A scary study gives us yet another reason to get rid of that old gas stove and buy an induction stovetop: Poor air quality in your home.
A limited study in California provides one more reason to ditch the gas kitchen range and convert to electricity.
Researchers estimate that the more than 40 million gas stoves in U.S. kitchens emit significant amounts of methane even when they are turned off. Methane is a major component of natural gas, 86 times as powerful as carbon dioxide for global warming when measured on a 20-year timescale.
The study, published in the journal Environmental Science & Technology late last month, measured the methane released by kitchen stoves in 53 homes. The Stanford University researchers measured leaks when the stoves were off (what they called “steady-state-off”), when the burners were on, and in the transition periods when burners were being ignited or turned off. Between 0.8% and 1.3% of the natural gas that stoves use in all is emitted as unburned methane, adding up to total U.S. emissions of 28 gigagrams (Gg) of methane annually.
“More than three-quarters of methane emissions we measured originated during steady-state-off,” the report says. “Using a 20-year time frame for methane, annual methane emissions from all gas stoves in U.S. homes have a climate impact comparable to the annual carbon dioxide emissions of 500,000 cars.”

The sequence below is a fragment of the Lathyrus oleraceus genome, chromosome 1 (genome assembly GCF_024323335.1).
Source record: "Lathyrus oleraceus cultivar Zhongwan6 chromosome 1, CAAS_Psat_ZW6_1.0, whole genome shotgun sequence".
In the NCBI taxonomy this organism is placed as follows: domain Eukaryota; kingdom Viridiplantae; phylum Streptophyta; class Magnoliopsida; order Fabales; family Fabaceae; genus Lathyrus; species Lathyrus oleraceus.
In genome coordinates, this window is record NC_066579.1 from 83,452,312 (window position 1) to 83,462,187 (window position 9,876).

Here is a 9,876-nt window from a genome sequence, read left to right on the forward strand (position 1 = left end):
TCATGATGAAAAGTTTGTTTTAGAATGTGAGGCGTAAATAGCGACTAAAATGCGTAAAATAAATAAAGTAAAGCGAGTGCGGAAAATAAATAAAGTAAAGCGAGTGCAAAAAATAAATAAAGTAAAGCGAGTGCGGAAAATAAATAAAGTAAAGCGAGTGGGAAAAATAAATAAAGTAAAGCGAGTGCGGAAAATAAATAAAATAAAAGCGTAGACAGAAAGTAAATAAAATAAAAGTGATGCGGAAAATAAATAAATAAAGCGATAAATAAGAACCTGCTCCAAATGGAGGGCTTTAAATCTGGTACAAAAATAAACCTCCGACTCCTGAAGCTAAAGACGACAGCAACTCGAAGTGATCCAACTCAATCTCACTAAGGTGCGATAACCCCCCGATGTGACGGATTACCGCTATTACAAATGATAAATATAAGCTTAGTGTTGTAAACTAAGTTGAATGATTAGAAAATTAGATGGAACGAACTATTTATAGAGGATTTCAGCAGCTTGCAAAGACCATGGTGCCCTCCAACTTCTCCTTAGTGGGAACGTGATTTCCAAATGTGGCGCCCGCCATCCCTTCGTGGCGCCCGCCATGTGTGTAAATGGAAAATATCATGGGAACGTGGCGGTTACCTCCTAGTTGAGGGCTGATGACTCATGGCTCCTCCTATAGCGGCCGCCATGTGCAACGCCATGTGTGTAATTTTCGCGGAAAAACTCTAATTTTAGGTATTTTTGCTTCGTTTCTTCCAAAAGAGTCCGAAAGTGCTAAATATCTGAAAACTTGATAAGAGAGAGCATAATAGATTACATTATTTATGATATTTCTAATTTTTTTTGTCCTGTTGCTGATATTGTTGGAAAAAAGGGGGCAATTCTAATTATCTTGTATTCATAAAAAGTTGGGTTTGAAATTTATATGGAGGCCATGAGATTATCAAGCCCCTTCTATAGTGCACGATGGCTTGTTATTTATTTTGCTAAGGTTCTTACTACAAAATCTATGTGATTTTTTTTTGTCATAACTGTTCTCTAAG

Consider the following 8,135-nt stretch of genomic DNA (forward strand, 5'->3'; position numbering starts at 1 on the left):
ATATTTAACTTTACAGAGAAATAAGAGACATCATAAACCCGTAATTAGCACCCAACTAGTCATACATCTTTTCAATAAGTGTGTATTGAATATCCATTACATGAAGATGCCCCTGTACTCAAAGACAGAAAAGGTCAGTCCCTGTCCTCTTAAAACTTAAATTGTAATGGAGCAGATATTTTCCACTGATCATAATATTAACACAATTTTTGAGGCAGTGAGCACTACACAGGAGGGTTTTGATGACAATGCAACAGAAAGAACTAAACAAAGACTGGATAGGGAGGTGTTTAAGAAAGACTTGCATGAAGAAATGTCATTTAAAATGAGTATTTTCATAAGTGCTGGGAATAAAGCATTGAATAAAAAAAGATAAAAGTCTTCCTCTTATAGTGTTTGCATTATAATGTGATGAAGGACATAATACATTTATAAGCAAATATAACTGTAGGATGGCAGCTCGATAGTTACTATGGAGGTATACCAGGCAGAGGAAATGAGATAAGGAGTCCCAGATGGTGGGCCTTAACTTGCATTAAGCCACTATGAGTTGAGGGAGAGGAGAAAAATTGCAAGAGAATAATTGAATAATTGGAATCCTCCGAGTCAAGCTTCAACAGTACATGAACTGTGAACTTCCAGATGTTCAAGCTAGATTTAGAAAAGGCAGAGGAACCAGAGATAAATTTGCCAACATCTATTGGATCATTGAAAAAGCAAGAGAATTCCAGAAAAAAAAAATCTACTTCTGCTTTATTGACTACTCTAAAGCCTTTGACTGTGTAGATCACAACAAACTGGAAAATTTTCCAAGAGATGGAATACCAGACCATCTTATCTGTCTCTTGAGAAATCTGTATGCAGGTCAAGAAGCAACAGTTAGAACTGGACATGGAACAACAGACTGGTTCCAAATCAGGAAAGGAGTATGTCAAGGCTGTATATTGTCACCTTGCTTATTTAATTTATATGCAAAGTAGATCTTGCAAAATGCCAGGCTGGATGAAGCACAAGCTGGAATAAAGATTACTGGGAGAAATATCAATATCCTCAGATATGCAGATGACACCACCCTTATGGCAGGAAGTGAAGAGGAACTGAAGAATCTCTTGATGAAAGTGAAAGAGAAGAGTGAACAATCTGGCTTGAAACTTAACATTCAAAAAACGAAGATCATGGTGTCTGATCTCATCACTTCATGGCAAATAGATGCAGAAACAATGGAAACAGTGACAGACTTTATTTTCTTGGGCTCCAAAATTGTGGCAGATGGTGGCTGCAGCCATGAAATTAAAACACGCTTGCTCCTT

In addition to methane releases, stoves also produce nitrogen oxides when stove top burners or ovens are on, which can trigger respiratory disease. In fact, households that do not use range hoods or have poor ventilation can exceed the national standard for nitrogen dioxide with just a few minutes of stove use, especially in smaller kitchens, the report says.
The report comes at a time when cooking and heating appliances that run on natural gas and other fossil fuels are already in the crosshairs in a number of U.S. and Canadian communities as regulators look for ways to slow global warming. More than 20 cities in California, including San Francisco and Berkeley, have passed laws that would prohibit the use of natural gas in new buildings. Earlier this year, New York City got on the bandwagon with a ban on gas connections in new buildings, joining cities in Massachusetts and Washington. In Canada, a requirement for zero-emissions space and water heating went into effect on Jan. 1, in Vancouver, and Quebec outlawed oil-fired heating equipment in new construction at the start of the year.
However, at least 20 states, including Arizona, Georgia, Florida, and Texas, have passed laws that prohibit gas bans. The gas industry also has fought the restrictions, and gas ranges remain popular with many cooking professionals.
Read the full article at Green Building Advisor